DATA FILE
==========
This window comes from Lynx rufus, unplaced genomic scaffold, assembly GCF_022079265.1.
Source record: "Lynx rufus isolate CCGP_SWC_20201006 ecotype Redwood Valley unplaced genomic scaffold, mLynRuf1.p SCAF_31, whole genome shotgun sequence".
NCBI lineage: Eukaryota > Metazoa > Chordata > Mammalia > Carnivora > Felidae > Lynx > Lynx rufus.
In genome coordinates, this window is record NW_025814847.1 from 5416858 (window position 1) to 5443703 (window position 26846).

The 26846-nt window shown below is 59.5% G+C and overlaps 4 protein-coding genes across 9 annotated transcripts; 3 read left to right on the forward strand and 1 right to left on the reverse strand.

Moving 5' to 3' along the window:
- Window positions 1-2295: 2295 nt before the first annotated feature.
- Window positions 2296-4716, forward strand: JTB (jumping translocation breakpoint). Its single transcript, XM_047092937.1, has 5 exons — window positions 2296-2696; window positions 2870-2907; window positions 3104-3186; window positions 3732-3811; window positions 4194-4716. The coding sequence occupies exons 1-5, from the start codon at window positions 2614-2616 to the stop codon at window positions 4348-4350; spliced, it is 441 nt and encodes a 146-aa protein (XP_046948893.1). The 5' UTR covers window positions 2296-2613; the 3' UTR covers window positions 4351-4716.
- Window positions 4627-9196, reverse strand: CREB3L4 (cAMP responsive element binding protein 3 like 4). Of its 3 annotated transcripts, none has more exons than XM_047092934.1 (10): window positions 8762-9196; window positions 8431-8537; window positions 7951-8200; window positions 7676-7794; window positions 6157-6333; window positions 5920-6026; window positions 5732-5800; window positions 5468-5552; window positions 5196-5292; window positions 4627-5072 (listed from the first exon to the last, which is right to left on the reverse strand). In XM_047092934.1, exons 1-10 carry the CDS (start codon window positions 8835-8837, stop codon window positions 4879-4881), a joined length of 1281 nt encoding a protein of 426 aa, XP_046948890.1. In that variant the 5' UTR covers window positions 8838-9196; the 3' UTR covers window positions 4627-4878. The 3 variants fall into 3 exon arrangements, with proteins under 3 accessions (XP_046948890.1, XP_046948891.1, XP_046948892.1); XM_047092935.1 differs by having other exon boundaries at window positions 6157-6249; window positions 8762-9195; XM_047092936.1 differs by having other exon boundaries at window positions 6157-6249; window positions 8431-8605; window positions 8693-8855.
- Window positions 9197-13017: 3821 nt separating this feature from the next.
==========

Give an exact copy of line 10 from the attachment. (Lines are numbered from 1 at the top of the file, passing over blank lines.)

- Window positions 9197-13017: 3821 nt separating this feature from the next.